The final part of the build is the engine and pipe setup. This is usually time consuming with a lot of alignment, but I found that not to be the case here. One evening, and you’re done!
The firewall and tank area is 100 % ready from the factory, fully fuelproofed. Even the blind nuts for the engine mount is installed. No epoxy has been allowed to ruin the threads either, they have been very carefully covered with tiny pieces of masking tape!
The O.S. .55 AX engine is mounted. (Note the nose gear electric motor protruding through the firewall). Just bolt on the engine mount, and drill holes in it. My only grief here is that I did not find any measurement in the manual regarding distance from firewall to the back of the spinner, so that I could position the engine correctly. Trial-mounting the cowling solves this. By removing the cylinder head (you have to do this later anyway), you can slide the engine in and out with the cowling on to determine the correct position. All hardware for mounting the engine is included, right down to the last washer. The throttle linkage fits in a ready made slot in the tank tray, you just have to drill a hole in the firewall, and the resulting linkage is nice and straight.
The fuel tank comes next. It is included, it’s decent quality, and it fits like a glove. It’s large, and it needs to be -a piped engine burns a lot of fuel. The tank tray is installed, and has cutouts for straps. These are not included, so I used spare helicopter battery velcro straps. Fit some soft rubber sheet under the tank (to prevent foaming) and strap it in place.
The straps are slung around the nose gear cable to hold it firmly in place.
The pipe is next. It turns out you can’t buy a decent header/pipe combo at just any hobby shop these days, so you need a specialty supplier. Many experienced modellers might still have suitable headers and pipes in their drawers. The days when Hatori produced 2-stroke headers for just about every plane in production are over, but you can still get hold of a #400-series 2-stroke pipe in certain places. I opted for the so called Purple Pipe combo made and sold by Just Engines in the UK:
This is the contents of the medium size Purple Pipe Combo, that fits 40-50 size engines. For a very reasonable price you get everything you need with a 1-click purchase. The three-baffle tuned pipe, a header, silicone coupler, straps, pressure tap, screws and a pipe mount. You can choose three different widths for the header. The wide header is the best suited for our Curare. While our engine is a .55, you do not need the big 60-pipe. It will be too large for the plane and too long for the engine. And clever readers will notice that Purple pipes are no longer purple in color…
The header is fitted. It clears the nose gear perfectly. I bent it ever so slightly outward by hand (it’s aluminium) to get the radius 100 % correct.
The pipe mount is ready. This is a very simple Dave Brown pipe mount. I shortened it a bit, used the offset mounting option, and it fits beautifully. To secure the mount to the wing, I carefully drilled a hole in the center spar, threaded the hole, saturated it with thin CA, and screwed it in.
Note: Engine trials done after the pictures were taken proved the header to be too long, so I sawed off about 3,5 cm. using a metal saw.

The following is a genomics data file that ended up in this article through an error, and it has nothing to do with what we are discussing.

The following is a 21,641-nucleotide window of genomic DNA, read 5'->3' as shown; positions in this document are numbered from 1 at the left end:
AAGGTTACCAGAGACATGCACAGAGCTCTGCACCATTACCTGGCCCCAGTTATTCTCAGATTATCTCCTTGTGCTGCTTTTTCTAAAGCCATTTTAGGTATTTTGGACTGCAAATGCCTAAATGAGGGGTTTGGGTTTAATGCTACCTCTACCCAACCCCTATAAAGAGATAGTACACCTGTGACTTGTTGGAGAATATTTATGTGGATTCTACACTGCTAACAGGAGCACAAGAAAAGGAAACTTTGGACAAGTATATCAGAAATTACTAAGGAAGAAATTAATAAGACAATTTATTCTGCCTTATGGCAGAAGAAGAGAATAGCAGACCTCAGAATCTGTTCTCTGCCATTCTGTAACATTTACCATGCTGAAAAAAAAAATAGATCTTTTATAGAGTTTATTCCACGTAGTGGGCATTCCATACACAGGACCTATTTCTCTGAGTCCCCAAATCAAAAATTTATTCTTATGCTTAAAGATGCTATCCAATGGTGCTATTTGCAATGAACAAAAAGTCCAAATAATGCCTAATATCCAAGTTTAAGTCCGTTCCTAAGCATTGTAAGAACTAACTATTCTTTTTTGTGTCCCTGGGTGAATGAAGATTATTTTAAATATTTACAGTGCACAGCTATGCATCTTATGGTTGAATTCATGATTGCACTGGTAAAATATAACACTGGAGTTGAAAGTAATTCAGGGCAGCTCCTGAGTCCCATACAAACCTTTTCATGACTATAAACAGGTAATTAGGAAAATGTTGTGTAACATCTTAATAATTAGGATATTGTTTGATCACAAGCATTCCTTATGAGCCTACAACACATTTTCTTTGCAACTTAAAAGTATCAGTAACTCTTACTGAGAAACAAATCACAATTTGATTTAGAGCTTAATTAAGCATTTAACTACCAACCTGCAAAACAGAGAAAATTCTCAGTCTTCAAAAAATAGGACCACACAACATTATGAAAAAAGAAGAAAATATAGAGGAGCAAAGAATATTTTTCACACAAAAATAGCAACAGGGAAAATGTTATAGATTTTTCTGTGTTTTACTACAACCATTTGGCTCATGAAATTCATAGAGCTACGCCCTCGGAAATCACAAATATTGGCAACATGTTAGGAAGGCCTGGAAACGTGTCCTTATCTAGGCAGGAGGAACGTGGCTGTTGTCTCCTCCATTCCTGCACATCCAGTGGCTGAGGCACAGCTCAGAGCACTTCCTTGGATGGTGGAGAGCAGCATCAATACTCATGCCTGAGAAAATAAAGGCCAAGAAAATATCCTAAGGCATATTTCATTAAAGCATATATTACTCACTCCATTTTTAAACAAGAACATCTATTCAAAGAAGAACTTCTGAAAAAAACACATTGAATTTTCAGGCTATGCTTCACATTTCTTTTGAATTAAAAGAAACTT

And that’s it! Nothing to it. When the engine and pipe are in, you must Dremel a large opening in the cowling to clear the header, carb, cylinder head and needle valve. It seems brutal to cut out almost a third of the beautifully painted cowl, but when it’s done you can enjoy the sight of the beautiful O.S engine hanging out. It tops off a very nice looking plane.
Weight and equipment used
The ready to fly weight of just 2.93 kg for my model is nothing short of incredible. A decent Curare could weigh in at over 4 kilos in back in the day. The target weight of 3.1 kg is within reach for all builders of this ARF, regardless of equipment used. I built this plane like a would a 2-meter contest model, saving weight whenever possible. For an ARF, that means using glue sparingly, and fitting strong 40-gram digital servos. Using mini servos for flaps and throttle saved further precious grams. I used a Futaba 9650 for the flaps, Futaba S-3151s for ailerons, and Futaba S-3050 and 3172 HV for elevator and rudder respectively. Ideally, I would have used S3050s or even BLS-551’s all over, but I had all these lying around. The electric retracts has an operating voltage of 4,8 – 6 volts, so that excludes the use of HV-equipment. My 2200 mAh NiMH RX battery could be exchanged for a lighter 4-cell 1000 mAh pack, but the CG was spot on with the heavier pack. Higher voltage also means faster servo response and less current draw.
Ready to fly – almost. There’s still all the servo programming to do, and we’ll get to that in part 4 – I’ll show you a few videos of the plane on the workbench, demonstrating undercarriage operation and the different control surface mixing.
1 thought on “Hanno Prettner Curare ARF part 3”
I just had my first flight of brand new Curare ARF w/ OS55 today.
I followed the instruction to set up the control surfaces initially for F3A style according to the manual based on my limited understanding of the data given in German:
1. Aileron: up 13 degree / down 9 degree
2. Elevator: up 12 degree /down 18 degree
3. Rudder: 60mm
4. snap flap 27 degree both up and down mix with elevator by snap condition switch.
I also dial in some expo for my liking as usual.
The plane flown well except the roll and snap which were not well set up yet.
I would like to seek your advice about the initial differential and snap roll control surfaces deflection setup.
Could you please advise?
Thanks in advance.